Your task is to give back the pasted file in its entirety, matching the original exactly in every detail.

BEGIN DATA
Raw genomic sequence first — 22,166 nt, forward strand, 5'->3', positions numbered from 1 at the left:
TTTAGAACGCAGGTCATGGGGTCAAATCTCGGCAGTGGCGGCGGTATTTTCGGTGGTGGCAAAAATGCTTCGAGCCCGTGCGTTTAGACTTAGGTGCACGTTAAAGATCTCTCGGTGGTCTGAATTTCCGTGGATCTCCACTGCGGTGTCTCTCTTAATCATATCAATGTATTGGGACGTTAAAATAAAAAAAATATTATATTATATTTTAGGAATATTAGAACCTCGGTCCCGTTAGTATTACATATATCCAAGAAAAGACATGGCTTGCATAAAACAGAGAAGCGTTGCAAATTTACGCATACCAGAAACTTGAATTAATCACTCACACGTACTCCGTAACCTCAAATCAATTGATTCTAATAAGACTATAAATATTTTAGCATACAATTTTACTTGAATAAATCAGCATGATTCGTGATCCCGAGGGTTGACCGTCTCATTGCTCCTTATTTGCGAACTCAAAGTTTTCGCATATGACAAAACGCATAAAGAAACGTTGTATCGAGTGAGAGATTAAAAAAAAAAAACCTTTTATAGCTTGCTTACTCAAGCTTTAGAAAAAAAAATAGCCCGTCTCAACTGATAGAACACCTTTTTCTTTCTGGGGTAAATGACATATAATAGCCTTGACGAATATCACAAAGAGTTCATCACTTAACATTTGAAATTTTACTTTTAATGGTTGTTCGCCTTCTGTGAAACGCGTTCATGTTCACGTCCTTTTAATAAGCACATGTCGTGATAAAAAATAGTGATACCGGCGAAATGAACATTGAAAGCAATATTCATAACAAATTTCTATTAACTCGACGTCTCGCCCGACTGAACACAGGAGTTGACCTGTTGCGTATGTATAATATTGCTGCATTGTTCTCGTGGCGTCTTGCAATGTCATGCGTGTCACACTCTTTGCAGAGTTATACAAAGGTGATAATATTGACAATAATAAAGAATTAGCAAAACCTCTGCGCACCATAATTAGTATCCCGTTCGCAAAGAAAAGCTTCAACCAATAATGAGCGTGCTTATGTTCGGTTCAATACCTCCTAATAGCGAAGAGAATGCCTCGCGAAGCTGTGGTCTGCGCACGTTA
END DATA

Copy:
Raw genomic sequence first — 22,166 nt, forward strand, 5'->3', positions numbered from 1 at the left:
TTTAGAACGCAGGTCATGGGGTCAAATCTCGGCAGTGGCGGCGGTATTTTCGGTGGTGGCAAAAATGCTTCGAGCCCGTGCGTTTAGACTTAGGTGCACGTTAAAGATCTCTCGGTGGTCTGAATTTCCGTGGATCTCCACTGCGGTGTCTCTCTTAATCATATCAATGTATTGGGACGTTAAAATAAAAAAAATATTATATTATATTTTAGGAATATTAGAACCTCGGTCCCGTTAGTATTACATATATCCAAGAAAAGACATGGCTTGCATAAAACAGAGAAGCGTTGCAAATTTACGCATACCAGAAACTTGAATTAATCACTCACACGTACTCCGTAACCTCAAATCAATTGATTCTAATAAGACTATAAATATTTTAGCATACAATTTTACTTGAATAAATCAGCATGATTCGTGATCCCGAGGGTTGACCGTCTCATTGCTCCTTATTTGCGAACTCAAAGTTTTCGCATATGACAAAACGCATAAAGAAACGTTGTATCGAGTGAGAGATTAAAAAAAAAAAACCTTTTATAGCTTGCTTACTCAAGCTTTAGAAAAAAAAATAGCCCGTCTCAACTGATAGAACACCTTTTTCTTTCTGGGGTAAATGACATATAATAGCCTTGACGAATATCACAAAGAGTTCATCACTTAACATTTGAAATTTTACTTTTAATGGTTGTTCGCCTTCTGTGAAACGCGTTCATGTTCACGTCCTTTTAATAAGCACATGTCGTGATAAAAAATAGTGATACCGGCGAAATGAACATTGAAAGCAATATTCATAACAAATTTCTATTAACTCGACGTCTCGCCCGACTGAACACAGGAGTTGACCTGTTGCGTATGTATAATATTGCTGCATTGTTCTCGTGGCGTCTTGCAATGTCATGCGTGTCACACTCTTTGCAGAGTTATACAAAGGTGATAATATTGACAATAATAAAGAATTAGCAAAACCTCTGCGCACCATAATTAGTATCCCGTTCGCAAAGAAAAGCTTCAACCAATAATGAGCGTGCTTATGTTCGGTTCAATACCTCCTAATAGCGAAGAGAATGCCTCGCGAAGCTGTGGTCTGCGCACGTTA